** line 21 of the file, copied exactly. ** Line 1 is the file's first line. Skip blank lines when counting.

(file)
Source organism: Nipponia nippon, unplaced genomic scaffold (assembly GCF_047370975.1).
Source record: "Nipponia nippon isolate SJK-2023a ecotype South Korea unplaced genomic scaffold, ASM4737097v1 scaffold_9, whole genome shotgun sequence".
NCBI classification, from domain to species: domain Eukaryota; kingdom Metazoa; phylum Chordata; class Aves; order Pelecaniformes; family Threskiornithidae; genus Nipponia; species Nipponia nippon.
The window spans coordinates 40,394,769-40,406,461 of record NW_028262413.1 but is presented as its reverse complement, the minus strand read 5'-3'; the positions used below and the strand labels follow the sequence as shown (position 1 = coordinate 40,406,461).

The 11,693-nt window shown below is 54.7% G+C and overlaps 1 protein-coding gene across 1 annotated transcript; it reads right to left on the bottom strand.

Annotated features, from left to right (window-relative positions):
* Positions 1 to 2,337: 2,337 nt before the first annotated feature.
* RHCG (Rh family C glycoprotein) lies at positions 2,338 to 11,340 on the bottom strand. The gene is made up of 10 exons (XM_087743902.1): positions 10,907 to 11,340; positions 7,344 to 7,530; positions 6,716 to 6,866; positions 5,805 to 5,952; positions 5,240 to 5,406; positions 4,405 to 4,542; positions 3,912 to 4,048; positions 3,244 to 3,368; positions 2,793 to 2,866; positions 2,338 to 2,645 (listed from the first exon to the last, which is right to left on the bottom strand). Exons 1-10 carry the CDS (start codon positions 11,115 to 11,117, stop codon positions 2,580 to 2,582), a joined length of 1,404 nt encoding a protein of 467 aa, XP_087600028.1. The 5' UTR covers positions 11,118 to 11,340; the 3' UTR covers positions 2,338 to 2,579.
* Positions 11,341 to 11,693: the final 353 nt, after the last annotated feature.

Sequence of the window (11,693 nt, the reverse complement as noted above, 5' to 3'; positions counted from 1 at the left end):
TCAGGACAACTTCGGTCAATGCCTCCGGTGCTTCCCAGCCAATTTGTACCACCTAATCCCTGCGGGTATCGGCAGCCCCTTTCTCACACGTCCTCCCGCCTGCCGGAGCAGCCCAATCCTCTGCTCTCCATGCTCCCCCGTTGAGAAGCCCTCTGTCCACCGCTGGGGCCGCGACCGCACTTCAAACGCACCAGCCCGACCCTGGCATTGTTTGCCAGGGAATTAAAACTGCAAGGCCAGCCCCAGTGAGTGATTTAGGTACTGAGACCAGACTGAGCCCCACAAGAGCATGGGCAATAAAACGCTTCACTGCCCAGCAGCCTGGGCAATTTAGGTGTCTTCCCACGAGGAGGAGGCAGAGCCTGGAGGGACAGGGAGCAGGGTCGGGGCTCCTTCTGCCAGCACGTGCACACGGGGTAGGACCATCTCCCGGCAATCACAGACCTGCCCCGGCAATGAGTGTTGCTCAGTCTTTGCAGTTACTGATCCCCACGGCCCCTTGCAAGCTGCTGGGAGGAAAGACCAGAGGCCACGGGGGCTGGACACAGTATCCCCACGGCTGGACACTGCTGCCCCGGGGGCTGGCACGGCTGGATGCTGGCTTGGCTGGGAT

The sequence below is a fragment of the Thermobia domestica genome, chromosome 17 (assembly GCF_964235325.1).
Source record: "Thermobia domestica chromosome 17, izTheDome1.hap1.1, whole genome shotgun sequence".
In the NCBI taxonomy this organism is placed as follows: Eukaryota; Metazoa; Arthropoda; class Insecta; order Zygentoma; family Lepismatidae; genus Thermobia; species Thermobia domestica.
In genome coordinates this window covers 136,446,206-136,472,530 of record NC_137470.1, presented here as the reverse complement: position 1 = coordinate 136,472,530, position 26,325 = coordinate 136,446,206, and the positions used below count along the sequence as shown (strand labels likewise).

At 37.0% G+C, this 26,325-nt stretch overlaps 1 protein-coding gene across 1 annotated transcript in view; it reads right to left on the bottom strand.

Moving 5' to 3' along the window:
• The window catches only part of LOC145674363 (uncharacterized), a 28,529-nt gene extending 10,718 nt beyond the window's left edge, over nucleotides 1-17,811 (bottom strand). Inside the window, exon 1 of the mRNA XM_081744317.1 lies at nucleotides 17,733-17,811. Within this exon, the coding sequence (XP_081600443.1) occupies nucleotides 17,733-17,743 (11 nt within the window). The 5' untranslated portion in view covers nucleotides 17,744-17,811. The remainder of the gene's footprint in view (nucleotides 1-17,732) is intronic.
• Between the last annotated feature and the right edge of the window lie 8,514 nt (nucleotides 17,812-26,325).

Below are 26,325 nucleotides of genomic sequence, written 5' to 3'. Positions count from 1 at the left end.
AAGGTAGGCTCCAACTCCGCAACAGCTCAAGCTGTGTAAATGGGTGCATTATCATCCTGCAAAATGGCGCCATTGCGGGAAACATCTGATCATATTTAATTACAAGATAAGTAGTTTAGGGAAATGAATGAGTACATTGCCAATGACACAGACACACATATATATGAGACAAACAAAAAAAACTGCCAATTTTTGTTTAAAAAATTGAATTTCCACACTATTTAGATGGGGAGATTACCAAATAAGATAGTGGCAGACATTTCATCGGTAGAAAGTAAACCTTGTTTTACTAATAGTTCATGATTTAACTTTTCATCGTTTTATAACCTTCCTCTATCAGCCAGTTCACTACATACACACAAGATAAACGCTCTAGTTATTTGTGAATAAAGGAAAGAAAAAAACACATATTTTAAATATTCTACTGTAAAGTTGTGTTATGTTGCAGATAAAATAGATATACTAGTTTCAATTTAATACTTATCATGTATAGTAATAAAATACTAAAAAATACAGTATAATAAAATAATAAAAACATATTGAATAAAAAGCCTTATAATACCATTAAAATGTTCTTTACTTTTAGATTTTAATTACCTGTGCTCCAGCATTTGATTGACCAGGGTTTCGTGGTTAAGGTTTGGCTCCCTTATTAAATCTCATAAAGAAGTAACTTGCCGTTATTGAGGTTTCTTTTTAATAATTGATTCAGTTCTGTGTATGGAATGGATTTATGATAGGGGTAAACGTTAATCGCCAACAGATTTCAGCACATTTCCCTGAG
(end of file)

AAGGTAGGCTCCAACTCCGCAACAGCTCAAGCTGTGTAAATGGGTGCATTATCATCCTGCAAAATGGCGCCATTGCGGGAAACATCTGATCATATTTAATTACAAGATAAGTAGTTTAGGGAAATGAATGAGTACATTGCCAATGACACAGACACACATATATATGAGACAAACAAAAAAAACTGCCAATTTTTGTTTAAAAAATTGAATTTCCACACTATTTAGATGGGGAGATTACCAAATAAGATAGTGGCAGACATTTCATCGGTAGAAAGTAAACCTTGTTTTACTAATAGTTCATGATTTAACTTTTCATCGTTTTATAACCTTCCTCTATCAGCCAGTTCACTACATACACACAAGATAAACGCTCTAGTTATTTGTGAATAAAGGAAAGAAAAAAACACATATTTTAAATATTCTACTGTAAAGTTGTGTTATGTTGCAGATAAAATAGATATACTAGTTTCAATTTAATACTTATCATGTATAGTAATAAAATACTAAAAAATACAGTATAATAAAATAATAAAAACATATTGAATAAAAAGCCTTATAATACCATTAAAATGTTCTTTACTTTTAGATTTTAATTACCTGTGCTCCAGCATTTGATTGACCAGGGTTTCGTGGTTAAGGTTTGGCTCCCTTATTAAATCTCATAAAGAAGTAACTTGCCGTTATTGAGGTTTCTTTTTAATAATTGATTCAGTTCTGTGTATGGAATGGATTTATGATAGGGGTAAACGTTAATCGCCAACAGATTTCAGCACATTTCCCTGAG